The condensate richness is a parameter that is automatically calculated on a calibrated basis. The correlations of this parameter with the various geological generation parameters is not very strong. Therefore the user may prefer his own estimates, that may be based on cases in the same play.

An important question to answer is "What is condensate". Here we consider condensate as HC that are in condenste phase form in the free gas in the subsurface. Only PVT analyis may indicate this. However, at the well-head the characteristics of the HCs produced do not give a clear answer about the subsurface phase behaviour. Cova, et al, 1992 has established some rules for areas in Venezuela, which may be indicative in general as well. A GOR of above 445 M�/M� (2500 CuFt/barrel) and liquid densities of less than 825 Kg/M� (API 40) would be a fairly certain indicator for a condensate phase in the reservoir. However at less GOR and higher densities also a condensate phase may occur.

Because it is difficult to predict whether liquids forecasted by Gaeapas are black oil or condensate, it may be that at greater reservoir depth, it is likely that what is shown as oil, should actually be regarded as condensate. The "Total Liquids" in the tables and curves may then be more appropriate than the separate oil and condensate numbers.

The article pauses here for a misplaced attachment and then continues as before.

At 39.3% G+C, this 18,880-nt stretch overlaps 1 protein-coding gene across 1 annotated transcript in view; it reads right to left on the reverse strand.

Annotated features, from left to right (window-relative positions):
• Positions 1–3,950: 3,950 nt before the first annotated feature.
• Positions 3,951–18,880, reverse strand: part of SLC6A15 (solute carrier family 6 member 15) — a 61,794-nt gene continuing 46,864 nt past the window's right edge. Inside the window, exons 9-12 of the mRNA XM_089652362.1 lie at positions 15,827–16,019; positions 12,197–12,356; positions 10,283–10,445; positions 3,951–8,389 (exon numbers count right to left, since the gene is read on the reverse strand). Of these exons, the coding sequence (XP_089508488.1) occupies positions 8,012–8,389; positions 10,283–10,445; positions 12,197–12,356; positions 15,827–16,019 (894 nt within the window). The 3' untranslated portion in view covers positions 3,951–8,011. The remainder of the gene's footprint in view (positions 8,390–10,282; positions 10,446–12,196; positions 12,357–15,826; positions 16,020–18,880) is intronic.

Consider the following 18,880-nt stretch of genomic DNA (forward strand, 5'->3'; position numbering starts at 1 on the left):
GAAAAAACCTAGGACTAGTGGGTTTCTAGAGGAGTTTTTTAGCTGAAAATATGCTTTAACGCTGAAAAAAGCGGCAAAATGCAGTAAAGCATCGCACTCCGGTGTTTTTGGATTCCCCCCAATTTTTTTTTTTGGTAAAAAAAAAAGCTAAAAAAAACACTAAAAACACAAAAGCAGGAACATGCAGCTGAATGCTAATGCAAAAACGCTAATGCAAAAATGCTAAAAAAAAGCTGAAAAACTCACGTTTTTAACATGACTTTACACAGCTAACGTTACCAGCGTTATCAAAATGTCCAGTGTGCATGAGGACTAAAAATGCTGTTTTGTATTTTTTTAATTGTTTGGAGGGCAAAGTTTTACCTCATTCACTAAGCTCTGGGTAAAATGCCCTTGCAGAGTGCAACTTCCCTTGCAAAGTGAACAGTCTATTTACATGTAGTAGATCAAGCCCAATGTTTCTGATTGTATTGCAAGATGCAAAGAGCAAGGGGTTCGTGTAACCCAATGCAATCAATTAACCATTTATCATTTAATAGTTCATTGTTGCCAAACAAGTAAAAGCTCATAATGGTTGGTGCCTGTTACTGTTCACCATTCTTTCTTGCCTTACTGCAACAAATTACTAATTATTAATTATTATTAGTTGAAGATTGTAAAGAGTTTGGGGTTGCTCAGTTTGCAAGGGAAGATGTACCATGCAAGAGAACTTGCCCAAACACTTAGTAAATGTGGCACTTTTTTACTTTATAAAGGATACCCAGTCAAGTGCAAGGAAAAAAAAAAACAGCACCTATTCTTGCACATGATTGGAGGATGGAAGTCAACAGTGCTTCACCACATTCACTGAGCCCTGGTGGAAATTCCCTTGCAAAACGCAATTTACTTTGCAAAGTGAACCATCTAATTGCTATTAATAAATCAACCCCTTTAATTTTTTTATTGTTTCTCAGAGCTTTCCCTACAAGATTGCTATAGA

The input is in terms of m� liquid per million m� of free gas. If there is input, it will override the calibrated estimation.

The final amount of recoverable condensate is calculated using this richness factor on the free gas in place and then multiplying with the condensate recovery fraction.

### Gas composition and non-hydrocarbon gas

An optional input. If not given, the program assumes 100 percent HC gas. The user is asked to estimate the percentage of non-HC gas, which usually is the non-combustible part of the gas. This affects the usefulness ("calorific value") of the gas as a fuel. For instance, the gas from the Groning field (Netherlands onshore) contains 15.2% non-combustible gas, mainly Nitrogen and a bit of CO2.

The usual admixtures in natural gas are N2, CO2, H2S, and He. If the non-HC gas content is high, it may be worth removing these components to obtain combustible gas with a calorific value. This comes at a considerable investment and operating cost.
The non-combustible gas admixtures would influence the Z-factor estimates, but this program does not take that into account.

The geochemical processes that generate the non-combustible components are not fully understood, or not to the level of giving a guide to calibration. H2S can be produced from the sulphur in kerogen by bacteria when reservoir temperature is less than 80 �C (176 �F). Geothermal processes play an important role at higher temperatures, say 150 to 250 �C ( ~300-500 �F). See Nagihara,2005. N2 and CO2 can be the result of high temperatures and volcanism.
Helium makes up from a fraction of a percent to 10% in extreme cases. It comes in two forms: He-4 and He-3. He-4 is the result of radioactive decay, while the rarer He-3 is mainly an original constituant of the earth's mantle.

A good survey of non-HC gas in the NW Europe and the possible geochemical processes involved is given by Gras & Clayton (1998).

### World-wide a priory distributions